Anti-drilling activists love using “fracking” as a double entendre (“Don’t frack with us”) because it bears a resemblance to one of George Carlin’s seven dirty words.
Big names in the industry have even poked fun at themselves to downplay the harshness of the word:
“I’m the biggest fracker in the world. I’ve done it 16,000 times since 1989 and I’m proud of it,” Chesapeake Energy Chief Executive Officer Aubrey McClendon said at a speech last year.
But maybe Mr. McClendon should consider using a new word.
In a new study by the LSU Public Policy Research Lab, supported by the Reilly Center for Media & Public Affairs, researchers concluded that the negative connotation of the word “fracking,” separate from environmental concerns, generated a negative public sentiment.
Results showed that regardless of whether the question used the word “fracking,” roughly equal percentages of those surveyed heard a lot or some about hydraulic fracturing. The chart below shows that “fracking” does have an effect on whether respondents thought the process was safe and whether states should encourage the process.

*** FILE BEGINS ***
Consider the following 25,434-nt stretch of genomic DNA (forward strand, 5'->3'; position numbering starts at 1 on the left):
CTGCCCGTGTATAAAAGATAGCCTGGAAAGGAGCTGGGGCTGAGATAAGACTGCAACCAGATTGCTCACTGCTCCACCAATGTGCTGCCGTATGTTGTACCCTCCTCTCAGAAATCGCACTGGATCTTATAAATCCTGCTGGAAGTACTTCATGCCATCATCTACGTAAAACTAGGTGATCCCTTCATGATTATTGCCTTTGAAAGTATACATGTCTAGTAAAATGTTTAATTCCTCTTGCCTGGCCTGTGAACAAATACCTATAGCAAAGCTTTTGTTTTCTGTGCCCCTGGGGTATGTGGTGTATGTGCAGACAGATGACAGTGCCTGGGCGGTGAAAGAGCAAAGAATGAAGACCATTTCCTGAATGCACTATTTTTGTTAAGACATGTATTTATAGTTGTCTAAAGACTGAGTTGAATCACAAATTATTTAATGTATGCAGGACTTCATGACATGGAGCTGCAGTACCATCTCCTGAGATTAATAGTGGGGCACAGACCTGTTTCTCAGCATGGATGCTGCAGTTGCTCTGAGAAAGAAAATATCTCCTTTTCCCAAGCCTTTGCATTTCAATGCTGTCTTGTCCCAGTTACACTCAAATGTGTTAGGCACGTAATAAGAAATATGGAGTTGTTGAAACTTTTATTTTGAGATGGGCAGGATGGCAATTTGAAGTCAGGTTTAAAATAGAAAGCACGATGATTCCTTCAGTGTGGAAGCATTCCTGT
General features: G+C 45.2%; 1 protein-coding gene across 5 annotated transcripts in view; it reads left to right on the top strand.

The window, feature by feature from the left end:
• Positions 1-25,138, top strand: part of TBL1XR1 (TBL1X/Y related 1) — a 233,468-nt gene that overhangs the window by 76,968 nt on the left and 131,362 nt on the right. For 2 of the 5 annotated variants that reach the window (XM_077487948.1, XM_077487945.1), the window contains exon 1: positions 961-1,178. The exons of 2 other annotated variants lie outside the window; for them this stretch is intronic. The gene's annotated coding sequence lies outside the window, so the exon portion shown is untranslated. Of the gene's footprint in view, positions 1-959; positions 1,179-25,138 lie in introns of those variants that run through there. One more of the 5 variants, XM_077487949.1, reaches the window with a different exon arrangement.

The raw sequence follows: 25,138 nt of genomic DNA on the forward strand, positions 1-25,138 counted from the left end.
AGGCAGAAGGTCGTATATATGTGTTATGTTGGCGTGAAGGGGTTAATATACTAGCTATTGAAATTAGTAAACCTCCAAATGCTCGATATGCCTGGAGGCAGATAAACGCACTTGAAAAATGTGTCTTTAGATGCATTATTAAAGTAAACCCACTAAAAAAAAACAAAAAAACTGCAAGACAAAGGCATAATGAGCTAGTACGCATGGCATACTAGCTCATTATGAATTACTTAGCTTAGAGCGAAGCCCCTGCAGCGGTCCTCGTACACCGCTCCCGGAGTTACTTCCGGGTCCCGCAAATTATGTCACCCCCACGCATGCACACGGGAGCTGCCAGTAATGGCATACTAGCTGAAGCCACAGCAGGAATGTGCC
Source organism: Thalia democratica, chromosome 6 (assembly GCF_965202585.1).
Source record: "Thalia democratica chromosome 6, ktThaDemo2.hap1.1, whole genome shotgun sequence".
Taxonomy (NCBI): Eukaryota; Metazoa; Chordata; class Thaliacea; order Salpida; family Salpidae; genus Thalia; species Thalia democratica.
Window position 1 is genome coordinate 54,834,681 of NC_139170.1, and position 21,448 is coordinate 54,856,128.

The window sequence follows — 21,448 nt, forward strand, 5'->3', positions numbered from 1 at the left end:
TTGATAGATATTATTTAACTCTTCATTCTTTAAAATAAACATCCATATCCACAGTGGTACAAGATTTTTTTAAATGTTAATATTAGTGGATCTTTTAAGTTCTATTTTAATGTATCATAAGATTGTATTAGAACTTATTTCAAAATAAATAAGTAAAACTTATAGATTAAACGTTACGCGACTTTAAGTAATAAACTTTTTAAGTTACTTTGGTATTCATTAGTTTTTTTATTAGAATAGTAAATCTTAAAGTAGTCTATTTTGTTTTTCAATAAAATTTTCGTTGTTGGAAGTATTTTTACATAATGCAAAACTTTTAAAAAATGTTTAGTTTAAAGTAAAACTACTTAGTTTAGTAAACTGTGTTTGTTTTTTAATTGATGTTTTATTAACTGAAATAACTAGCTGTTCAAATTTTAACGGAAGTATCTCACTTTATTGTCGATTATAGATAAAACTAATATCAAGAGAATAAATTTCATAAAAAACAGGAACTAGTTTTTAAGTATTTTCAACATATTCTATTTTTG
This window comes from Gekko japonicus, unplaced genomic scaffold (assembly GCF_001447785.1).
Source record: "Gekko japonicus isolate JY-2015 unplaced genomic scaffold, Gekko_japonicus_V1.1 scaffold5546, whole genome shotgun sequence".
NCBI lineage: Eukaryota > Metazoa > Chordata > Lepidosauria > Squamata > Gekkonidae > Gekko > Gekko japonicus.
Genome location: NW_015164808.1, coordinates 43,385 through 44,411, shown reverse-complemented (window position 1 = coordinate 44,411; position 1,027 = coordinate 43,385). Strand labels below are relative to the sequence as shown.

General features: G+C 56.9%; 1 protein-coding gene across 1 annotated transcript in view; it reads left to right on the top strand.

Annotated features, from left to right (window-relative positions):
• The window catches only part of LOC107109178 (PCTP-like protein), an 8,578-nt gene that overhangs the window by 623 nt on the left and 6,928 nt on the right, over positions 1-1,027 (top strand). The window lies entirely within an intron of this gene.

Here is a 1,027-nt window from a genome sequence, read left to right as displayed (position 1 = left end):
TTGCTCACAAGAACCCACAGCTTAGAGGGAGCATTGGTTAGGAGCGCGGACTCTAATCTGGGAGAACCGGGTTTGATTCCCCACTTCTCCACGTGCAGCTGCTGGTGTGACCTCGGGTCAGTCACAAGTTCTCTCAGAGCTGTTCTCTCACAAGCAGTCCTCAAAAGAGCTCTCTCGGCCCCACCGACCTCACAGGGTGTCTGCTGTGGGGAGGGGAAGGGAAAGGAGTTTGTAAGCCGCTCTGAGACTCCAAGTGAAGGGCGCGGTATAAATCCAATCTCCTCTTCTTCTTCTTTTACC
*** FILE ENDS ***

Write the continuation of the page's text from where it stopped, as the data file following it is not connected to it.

As the political debate over drilling continues, the study examined the effect of the word “fracking” by self-reported party affiliation. It turned out that Democrats found the process to be safer when the word “fracking” wasn’t used, but support among Republicans didn’t change. But both parties showed an increase in support for states drilling when the word “fracking” wasn’t used.
“Public aversion to the term likely results from the harsh consonants and perhaps the obvious similarity to a certain other four letter word,” said Michael Climek, PPRL’s operations manager, in a press release. “And this research shows that the unpleasant sound of the word is at least partially responsible for residents thinking ‘fracking’ is unsafe and that it should not be pursued by the state of Louisiana. If businesses and legislators use another word or description, constituents may be more willing to support hydraulic fracturing.”